How interacting fungal species and mineral nitrogen inputs affect transfer of nitrogen from litter via arbuscular mycorrhizal mycelium

Yuejun He*, J. Hans C. Cornelissen, Zhangcheng Zhong, Ming Dong, Changhong Jiang

*Corresponding author for this work

Research output: Contribution to JournalArticleAcademicpeer-review


In the karst landscape, widespread in the world including southern China, soil nutrient supply is strongly constrained. In such environments, arbuscular mycorrhizal (AM) fungi may facilitate plant nutrient uptake. However, the possible role of different AM fungal species, and their interactions, especially in transferring nitrogen (N) from litter to plant, is poorly understood. We conducted two microcosm experiments to investigate the role that two karst soil AM fungi, Glomus etunicatum and Glomus mosseae, play in the transfer of N from decomposing litter to the host plant and to determine how N availability influences these processes. In experiment 1, Cinnamomum camphora tree seedlings were grown in compartments inoculated with G. etunicatum. Lolium perenne leaf litter labeled with δ15N was added to the soil in unplanted compartments. Compartments containing the δ15N labeled litter were either accessible to hyphae but not to seedling roots or were not accessible to hyphae or roots. The addition of mineral N to one of the host compartments at the start of the experiment significantly increased the biomass of the C. camphora seedlings, N content and N:P ratio, AM mycelium length, and soil microbial biomass carbon and N. However, significantly, more δ15N was acquired, from the leaf litter by the AM hyphae and transferred to the host when mineral N was not added to the soil. In experiment 2, in which C. camphora seedlings were inoculated with both G. etunicatum and G. mosseae rather than with G. mosseae alone, there was a significant increase in mycelial growth (50.21%), in soil microbial biomass carbon (417.73%) in the rhizosphere, and in the amount of δ15N that was transferred to the host. These findings suggest that maintaining AM fungal diversity in karst soils could be important for mediating N transfer from organic material to host plants in N-poor soils.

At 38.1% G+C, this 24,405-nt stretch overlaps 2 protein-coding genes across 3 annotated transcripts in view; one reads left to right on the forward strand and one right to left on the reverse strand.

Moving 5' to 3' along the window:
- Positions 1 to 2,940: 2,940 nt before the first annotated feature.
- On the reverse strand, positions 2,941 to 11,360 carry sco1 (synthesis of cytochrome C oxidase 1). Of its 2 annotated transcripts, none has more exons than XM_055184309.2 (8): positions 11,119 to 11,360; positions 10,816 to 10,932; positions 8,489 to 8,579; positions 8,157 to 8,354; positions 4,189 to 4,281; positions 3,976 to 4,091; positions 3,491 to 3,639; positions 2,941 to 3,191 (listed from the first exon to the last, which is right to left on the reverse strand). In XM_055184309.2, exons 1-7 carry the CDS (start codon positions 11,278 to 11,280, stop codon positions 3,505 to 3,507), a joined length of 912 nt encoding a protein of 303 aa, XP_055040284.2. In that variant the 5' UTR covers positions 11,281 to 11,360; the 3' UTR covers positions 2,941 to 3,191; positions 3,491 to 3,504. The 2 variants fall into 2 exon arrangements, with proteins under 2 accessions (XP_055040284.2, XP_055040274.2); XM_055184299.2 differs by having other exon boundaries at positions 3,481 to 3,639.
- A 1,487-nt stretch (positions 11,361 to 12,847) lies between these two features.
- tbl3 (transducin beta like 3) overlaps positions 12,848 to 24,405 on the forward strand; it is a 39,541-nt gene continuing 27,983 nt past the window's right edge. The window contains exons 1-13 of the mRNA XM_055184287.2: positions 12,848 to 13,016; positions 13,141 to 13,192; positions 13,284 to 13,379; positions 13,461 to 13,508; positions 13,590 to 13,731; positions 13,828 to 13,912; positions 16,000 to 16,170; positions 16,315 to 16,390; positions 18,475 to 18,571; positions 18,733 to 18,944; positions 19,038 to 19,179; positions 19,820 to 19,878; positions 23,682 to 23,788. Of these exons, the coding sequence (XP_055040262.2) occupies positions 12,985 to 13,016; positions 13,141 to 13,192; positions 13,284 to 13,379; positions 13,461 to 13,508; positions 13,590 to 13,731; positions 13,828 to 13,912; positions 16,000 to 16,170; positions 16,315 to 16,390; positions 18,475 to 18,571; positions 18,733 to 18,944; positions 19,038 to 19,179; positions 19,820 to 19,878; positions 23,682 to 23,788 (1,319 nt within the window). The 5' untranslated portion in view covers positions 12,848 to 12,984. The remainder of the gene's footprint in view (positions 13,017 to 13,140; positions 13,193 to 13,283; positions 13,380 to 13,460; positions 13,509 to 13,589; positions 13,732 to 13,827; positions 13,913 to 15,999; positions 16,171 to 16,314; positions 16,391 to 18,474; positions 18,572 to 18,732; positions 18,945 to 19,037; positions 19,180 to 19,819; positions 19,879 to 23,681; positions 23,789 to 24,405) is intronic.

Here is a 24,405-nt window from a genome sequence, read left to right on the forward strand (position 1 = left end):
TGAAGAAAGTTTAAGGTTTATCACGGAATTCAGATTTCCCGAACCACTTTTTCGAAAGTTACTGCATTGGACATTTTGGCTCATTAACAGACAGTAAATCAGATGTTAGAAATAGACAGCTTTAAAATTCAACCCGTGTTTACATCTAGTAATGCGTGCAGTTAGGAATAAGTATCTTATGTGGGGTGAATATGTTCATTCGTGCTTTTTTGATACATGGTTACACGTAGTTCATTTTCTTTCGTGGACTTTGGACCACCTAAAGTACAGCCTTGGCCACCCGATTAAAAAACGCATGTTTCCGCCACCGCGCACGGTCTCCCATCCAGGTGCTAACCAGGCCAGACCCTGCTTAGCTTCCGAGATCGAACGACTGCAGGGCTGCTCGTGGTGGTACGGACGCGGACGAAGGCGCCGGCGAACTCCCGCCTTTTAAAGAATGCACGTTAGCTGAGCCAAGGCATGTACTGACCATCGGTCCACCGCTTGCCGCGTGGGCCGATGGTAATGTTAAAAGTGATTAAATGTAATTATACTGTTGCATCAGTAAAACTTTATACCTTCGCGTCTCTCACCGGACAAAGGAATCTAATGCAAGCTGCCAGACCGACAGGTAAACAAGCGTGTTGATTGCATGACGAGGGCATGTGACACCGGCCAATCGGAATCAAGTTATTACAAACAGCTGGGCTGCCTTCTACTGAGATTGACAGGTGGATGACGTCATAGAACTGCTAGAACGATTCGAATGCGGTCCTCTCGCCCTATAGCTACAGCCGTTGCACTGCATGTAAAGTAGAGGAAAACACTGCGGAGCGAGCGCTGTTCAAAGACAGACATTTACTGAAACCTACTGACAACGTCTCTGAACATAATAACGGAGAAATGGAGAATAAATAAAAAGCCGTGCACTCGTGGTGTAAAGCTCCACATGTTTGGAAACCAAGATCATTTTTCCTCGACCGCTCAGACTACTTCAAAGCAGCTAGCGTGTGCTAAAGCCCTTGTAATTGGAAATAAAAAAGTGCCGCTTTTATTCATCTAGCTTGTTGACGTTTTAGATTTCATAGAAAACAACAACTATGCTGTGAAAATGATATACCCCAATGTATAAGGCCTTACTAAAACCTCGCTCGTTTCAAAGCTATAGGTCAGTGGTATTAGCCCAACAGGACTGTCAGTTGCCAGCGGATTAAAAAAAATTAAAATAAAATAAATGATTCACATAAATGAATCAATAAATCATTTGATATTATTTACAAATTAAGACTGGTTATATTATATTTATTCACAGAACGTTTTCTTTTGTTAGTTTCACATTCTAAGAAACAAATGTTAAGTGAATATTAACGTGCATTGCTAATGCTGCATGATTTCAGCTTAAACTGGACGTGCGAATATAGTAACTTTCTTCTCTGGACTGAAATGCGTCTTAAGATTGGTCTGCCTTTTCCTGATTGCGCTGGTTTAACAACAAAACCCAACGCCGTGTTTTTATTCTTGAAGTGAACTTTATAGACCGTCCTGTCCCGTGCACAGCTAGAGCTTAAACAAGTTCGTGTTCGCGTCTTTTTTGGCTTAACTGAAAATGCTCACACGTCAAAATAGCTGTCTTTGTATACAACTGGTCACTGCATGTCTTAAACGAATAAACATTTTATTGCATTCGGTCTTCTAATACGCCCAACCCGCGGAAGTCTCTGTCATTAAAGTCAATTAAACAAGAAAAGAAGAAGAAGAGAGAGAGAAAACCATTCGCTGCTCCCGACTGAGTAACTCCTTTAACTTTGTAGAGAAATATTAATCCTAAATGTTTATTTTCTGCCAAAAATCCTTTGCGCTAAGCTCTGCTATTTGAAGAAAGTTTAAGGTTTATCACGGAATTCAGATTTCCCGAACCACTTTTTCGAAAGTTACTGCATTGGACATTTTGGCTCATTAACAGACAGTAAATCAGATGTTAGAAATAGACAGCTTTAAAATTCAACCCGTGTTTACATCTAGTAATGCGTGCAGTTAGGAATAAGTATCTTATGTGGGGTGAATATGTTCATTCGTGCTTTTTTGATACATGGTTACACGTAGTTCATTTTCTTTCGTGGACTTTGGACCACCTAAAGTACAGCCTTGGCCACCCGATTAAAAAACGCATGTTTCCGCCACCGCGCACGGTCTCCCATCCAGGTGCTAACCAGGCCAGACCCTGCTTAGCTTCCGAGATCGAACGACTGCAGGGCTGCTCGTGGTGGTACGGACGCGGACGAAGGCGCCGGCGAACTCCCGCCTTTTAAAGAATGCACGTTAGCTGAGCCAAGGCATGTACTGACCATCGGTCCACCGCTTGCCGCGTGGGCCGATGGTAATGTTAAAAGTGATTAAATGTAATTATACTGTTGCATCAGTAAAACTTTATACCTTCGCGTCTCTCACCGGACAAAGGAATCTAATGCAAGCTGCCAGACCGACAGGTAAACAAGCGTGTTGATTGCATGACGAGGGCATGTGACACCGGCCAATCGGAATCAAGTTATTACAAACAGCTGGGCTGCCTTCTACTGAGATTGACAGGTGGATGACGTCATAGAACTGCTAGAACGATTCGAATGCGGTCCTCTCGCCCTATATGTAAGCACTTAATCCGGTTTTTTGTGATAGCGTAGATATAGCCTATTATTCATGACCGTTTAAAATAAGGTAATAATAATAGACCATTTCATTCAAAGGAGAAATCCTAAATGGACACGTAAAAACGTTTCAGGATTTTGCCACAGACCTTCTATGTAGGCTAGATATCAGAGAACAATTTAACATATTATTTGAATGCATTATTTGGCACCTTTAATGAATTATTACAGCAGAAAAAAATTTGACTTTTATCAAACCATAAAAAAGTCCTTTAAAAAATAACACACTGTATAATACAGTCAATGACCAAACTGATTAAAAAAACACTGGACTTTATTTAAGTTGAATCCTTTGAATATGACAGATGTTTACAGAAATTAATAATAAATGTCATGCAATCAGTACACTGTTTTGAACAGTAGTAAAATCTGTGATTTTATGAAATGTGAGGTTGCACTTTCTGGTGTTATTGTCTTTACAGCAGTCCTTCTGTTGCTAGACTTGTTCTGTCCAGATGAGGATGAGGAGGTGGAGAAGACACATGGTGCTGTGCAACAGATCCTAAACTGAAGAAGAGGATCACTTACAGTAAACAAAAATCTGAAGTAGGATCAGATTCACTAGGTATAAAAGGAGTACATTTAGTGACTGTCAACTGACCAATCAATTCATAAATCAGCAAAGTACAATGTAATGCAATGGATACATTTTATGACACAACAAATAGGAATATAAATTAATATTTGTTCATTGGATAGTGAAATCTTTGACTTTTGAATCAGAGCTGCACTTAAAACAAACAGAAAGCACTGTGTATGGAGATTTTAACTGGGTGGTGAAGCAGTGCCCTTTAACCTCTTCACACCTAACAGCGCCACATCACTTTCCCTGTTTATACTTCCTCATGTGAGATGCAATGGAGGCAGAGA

Original languageEnglish
Pages (from-to)9791-9801
Number of pages11
JournalEnvironmental Science and Pollution Research International
Issue number10
Publication statusPublished - 1 Apr 2017


  • Arbuscular mycorrhizae
  • Litter
  • Nitrogen
  • Transfer


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